Following 2014’s acclaimed Futurology, the stellar, anthemic 2018 album Resistance Is Futile reaffirmed the Manics’ position as the UK’s most resilient and enduring guitar band. As well as continuing to make brilliant new music, their ongoing series of reissues provides reminders of how they won that position in the first place. The latest album to receive the treatment is 1993’s Gold Against The Soul.
For those who aren’t already aware, this was the band’s second LP. It followed the confrontational bombast of debut Generation Terrorists with a heavier and more polished sound, as they tried to figure out which direction to take next. As it turned out, this would lead to the raw, unsettling post-punk of The Holy Bible and the disappearance of lyricist and guitarist Richey Edwards in 1995. The three-piece Manics carried on and surged their way into the big league, with the epic Everything Must Go and This Is My Truth Tell Me Yours selling by the truckload. The rest, as they say, is history. Gold Against The Soul pales in overall quality in comparison to all those aforementioned records, but it is certainly not an insignificant moment.
They wanted to sell 10 million copies of Generation Terrorists and then split. What a statement that would have been. When that (inevitably) didn’t happen, it was time to find another way to justify their existence as a group. Gold Against The Soul would begin a pattern of the band usually reacting against their previous album as a means of moving forward. Feeling that the first album was perhaps a few tracks too long and a bit too heavy on the reverbed power-rock production, the follow-up was to be shorter, heavier and more polished production-wise. This approach made for a slightly hit-and-miss collection overall, which highlights both strengths and weaknesses. Luckily, through this process of trial and error, they figured out where their strengths lay, and the band were able to form their own essence adaptable to various different facets and styles, one of the vital ingredients that kept the Manic Street Preachers relevant for decades to come and still counting.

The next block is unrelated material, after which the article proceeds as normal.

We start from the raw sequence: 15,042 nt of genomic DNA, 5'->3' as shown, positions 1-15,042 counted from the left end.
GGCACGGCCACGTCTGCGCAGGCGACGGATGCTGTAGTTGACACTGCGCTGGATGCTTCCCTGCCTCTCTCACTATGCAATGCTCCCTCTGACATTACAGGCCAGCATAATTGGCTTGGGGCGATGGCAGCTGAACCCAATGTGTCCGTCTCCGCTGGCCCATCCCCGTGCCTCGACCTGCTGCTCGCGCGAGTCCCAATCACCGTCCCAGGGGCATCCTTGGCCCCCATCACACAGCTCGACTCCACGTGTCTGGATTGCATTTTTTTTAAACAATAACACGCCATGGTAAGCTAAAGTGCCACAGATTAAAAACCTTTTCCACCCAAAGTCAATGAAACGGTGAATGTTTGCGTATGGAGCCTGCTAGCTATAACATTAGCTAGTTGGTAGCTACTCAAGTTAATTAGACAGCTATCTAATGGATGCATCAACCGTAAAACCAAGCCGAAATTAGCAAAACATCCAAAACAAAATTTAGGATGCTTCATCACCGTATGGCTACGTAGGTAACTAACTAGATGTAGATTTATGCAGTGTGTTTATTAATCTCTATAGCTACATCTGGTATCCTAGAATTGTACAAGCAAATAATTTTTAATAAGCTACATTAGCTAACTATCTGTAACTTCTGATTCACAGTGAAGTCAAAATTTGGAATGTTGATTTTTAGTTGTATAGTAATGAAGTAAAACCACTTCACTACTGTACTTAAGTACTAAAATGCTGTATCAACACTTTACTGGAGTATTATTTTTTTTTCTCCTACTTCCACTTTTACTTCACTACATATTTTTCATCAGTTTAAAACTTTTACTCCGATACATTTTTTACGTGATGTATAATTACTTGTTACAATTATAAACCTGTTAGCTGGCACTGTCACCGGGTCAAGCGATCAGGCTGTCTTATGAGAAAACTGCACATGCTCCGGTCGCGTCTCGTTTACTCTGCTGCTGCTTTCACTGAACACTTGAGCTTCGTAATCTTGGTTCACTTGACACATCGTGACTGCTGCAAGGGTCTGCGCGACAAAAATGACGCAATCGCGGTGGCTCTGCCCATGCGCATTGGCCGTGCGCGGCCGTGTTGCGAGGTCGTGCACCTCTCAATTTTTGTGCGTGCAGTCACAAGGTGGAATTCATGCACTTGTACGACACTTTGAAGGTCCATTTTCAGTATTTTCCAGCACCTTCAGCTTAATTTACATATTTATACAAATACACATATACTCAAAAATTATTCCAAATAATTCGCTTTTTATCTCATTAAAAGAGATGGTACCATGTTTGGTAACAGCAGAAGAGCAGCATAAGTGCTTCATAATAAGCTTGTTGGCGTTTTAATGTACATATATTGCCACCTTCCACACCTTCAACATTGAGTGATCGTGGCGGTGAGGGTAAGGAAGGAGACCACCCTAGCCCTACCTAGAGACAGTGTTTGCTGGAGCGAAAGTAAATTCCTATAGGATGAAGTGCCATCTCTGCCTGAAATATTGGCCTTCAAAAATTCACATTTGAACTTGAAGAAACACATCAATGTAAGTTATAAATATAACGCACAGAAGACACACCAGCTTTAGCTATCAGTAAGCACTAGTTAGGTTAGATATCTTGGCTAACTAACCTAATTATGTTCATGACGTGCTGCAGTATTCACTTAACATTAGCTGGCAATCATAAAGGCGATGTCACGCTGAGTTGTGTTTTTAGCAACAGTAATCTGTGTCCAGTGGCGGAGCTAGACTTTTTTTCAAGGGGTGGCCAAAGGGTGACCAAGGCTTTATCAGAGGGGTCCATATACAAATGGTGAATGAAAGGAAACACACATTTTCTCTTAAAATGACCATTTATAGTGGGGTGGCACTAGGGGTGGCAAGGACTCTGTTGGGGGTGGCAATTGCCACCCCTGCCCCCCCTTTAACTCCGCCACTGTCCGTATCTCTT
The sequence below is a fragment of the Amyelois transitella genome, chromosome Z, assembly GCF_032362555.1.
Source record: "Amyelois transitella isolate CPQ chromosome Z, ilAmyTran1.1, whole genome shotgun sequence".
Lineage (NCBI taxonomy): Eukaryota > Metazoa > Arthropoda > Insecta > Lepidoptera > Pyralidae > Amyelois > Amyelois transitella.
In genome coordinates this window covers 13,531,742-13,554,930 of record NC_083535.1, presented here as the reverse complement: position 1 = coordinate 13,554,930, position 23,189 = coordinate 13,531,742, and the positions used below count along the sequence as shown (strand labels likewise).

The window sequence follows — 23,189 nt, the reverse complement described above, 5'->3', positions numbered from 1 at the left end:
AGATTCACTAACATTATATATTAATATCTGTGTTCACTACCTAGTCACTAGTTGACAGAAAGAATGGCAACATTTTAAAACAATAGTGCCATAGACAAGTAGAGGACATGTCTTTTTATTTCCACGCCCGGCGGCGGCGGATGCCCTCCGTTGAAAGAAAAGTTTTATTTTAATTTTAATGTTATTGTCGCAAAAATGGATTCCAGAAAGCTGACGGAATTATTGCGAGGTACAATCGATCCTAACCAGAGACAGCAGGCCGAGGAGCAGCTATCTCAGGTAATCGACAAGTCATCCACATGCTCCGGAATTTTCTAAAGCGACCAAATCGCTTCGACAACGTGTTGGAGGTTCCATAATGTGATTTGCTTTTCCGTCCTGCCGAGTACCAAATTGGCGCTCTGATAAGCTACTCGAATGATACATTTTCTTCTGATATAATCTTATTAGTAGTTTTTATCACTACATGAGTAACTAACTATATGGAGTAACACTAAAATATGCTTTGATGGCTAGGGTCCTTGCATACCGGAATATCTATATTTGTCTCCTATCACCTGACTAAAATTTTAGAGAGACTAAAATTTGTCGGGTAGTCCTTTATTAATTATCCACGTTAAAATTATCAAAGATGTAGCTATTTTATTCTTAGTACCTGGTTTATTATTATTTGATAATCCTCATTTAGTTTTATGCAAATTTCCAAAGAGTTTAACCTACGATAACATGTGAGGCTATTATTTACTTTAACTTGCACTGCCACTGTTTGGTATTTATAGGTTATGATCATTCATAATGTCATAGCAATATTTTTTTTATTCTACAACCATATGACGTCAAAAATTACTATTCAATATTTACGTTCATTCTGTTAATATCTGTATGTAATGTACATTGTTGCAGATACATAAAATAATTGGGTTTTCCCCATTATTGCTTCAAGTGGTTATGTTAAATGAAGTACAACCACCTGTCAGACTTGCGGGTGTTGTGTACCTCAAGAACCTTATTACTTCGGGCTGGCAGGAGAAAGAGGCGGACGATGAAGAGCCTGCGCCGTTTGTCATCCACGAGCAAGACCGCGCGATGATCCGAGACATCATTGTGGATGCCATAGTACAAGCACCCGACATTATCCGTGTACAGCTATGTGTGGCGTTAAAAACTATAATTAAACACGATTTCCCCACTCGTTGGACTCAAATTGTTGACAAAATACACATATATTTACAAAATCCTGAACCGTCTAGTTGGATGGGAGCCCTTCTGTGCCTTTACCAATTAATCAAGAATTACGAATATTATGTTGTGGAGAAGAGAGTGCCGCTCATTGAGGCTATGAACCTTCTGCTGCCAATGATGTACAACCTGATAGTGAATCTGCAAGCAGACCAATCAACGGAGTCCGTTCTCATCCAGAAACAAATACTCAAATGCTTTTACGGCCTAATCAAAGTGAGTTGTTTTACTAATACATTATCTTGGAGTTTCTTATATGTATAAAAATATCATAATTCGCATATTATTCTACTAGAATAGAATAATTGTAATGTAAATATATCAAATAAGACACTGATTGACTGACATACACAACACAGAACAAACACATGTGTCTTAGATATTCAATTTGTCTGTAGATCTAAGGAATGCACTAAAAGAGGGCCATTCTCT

It’s fair to say that the four-piece Manics were an alternative rock group, with more of an emphasis on the rock than there was from the mid-90s onwards. The heavier sound of their early years was probably at its most apparent on Gold Against The Soul. For sure it certainly gave of us some of James Dean Bradfield’s finest guitar work, the electrifying riff of ‘Sleepflower’ being a classic example. ‘From Despair To Where’ is another eternal standout from the band’s career, proving their unique gift for converting energy from pain into something joyous, uplifting and life-affirming, while the brilliantly dynamic ‘La Tristesse Durera’ repeats a similar trick, delivering another irresistible chorus and an ecstatic JDB solo. The gritty ‘Yourself’ signposts the way to the album that would follow a year later, and on ‘Life Becoming A Landslide’, heavy rock riffage is counterbalanced by the melodic release of its tender, introspective hooks as well as Richey’s striking and bleak lyrical view of the world.